- Innovation can no longer occur behind closed doors. During the 20th century, companies would spend millions of dollars to protect their I+R processes. Some still do. However, if we take a look at genuinely disruptive organizations, it seems like the more they share about their inner workings — and listen to other organizations’ experiences, too — the more innovation keeps flowing and thriving. What do Airbnb, Google, Kickstarter, Spotify, and Twitter all have in common, besides changing their respective industries forever? They are all former members of the World Economic Forum’s Technology Pioneer community. Launched in 2000, this community is composed of early to growth-stage companies from around the world that are involved in the design, development and deployment of new technologies and innovations and are poised to have a significant impact on business and society. The Forum recognizes a limited number of companies each year as Technology Pioneers (Mamotest being one of the proudly selected in 2022), which bring cutting-edge insights to world-critical discussions and contribute new solutions to overcome the current crisis and build future resilience. Initiatives like this one by the World Economic Forum reminds us that, to be — and stay — innovative, we need to be part of a greater ecosystem.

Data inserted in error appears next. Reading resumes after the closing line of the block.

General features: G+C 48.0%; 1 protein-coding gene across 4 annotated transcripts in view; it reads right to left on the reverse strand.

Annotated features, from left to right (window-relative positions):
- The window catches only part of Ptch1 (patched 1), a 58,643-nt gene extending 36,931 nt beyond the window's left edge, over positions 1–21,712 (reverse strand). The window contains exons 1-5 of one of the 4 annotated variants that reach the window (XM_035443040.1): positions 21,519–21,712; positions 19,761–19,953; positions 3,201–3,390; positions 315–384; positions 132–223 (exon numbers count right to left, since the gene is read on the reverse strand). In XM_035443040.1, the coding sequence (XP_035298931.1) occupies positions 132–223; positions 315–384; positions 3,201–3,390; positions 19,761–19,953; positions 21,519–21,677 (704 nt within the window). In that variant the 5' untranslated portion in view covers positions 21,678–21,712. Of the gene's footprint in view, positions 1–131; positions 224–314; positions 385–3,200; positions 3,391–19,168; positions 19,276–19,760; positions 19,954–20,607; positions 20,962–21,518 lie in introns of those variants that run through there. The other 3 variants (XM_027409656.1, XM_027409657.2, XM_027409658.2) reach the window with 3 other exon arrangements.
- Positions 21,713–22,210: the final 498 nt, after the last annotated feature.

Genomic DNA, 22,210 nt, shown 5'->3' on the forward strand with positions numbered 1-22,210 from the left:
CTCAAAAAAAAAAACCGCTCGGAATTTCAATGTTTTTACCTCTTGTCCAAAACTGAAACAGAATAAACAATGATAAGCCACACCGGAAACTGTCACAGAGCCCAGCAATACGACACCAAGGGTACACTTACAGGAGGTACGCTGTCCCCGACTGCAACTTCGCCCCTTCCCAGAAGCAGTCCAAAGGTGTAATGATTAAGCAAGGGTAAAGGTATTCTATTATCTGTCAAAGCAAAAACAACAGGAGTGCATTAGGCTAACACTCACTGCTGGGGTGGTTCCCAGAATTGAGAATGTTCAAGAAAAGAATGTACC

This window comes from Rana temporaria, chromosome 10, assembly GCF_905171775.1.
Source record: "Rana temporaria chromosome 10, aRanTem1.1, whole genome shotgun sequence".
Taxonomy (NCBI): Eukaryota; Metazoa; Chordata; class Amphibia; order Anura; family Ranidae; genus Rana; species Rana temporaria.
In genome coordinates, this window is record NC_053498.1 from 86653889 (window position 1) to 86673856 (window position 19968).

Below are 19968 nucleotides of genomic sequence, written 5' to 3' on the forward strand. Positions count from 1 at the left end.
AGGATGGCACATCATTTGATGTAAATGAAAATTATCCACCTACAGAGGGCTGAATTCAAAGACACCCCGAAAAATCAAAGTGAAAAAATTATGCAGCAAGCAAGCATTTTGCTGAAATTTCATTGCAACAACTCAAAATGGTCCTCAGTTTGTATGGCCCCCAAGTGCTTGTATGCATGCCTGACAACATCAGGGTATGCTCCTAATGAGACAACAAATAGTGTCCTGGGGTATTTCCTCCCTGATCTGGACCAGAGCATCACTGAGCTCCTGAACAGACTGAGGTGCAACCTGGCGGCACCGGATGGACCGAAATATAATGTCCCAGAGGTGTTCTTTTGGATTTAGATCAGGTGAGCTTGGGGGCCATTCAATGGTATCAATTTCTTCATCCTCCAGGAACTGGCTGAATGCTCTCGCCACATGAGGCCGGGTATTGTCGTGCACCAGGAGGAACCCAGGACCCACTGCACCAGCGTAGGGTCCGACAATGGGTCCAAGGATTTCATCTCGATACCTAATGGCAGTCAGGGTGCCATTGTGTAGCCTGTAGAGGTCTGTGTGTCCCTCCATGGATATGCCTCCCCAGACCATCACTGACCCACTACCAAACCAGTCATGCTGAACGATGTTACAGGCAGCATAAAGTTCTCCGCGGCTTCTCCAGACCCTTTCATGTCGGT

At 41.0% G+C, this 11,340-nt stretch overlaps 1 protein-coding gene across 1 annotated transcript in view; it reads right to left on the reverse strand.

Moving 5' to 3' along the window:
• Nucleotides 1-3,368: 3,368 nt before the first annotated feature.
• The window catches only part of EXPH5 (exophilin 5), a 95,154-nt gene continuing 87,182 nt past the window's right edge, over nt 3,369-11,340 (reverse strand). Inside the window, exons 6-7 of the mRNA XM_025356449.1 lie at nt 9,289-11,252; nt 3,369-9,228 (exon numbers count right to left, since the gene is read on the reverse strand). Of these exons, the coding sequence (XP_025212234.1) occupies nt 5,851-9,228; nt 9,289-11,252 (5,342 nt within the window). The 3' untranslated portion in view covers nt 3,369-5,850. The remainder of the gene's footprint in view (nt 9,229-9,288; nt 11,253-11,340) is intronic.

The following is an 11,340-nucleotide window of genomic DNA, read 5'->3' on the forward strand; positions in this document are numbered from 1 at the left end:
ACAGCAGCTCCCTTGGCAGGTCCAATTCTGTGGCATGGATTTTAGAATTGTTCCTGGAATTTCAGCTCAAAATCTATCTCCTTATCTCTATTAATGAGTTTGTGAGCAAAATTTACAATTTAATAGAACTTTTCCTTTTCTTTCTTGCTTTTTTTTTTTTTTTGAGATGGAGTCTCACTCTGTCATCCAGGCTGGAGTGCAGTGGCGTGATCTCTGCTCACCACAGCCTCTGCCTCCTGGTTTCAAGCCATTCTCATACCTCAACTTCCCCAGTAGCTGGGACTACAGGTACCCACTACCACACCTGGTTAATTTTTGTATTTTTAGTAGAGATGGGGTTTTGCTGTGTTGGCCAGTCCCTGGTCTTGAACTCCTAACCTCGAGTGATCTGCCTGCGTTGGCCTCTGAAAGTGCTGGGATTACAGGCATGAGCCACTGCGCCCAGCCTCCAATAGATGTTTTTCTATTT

- Innovation will be customer-centric or it will not be innovation at all. Mamotest’s own metamorphosis into a data-driven healthtech has provided me with the personal conviction that no innovation process can succeed if we innovators do not hear it from the real people we are trying to reach and impact with our creations. Over its lifetime, Mamotest has received crucial validations from the United Nations, Harvard University, Singularity University, Ashoka, New Ventures, the Swiss Development & Cooperation Agency, and Merck Sharp & Dohme (MSD), among many others. However, the key to our present success and potentially exponential future is Bolder, our AI-driven platform that allows us to get the data, experience and insights of breast cancer patients as they go through their treatments — in real-time and in a continuous improvement flow. Our vision: healthcare could become the most innovative and impactful industry worldwide if we help create an outright patient-centered, precision medicine. With Bolder, we do not just shine a light on breast cancer treatment and women’s health — incredible as it might sound, women have been one of the most disregarded groups by medicine of all time — but we also aim to drive innovation that can give health professionals absolute clarity and certainty about the best treatment option for each and every patient, improving the chance to save their lives. I am convinced that the future of humanity’s health really does depend on how much we are able to listen and understand each singular patient’s journey. And I hope this also rings true for every changemaker out there, no matter the industry they are trying to reinvent: in our journey toward innovation, we must invite our customers to come with us or we will definitely get lost on the long, winding road.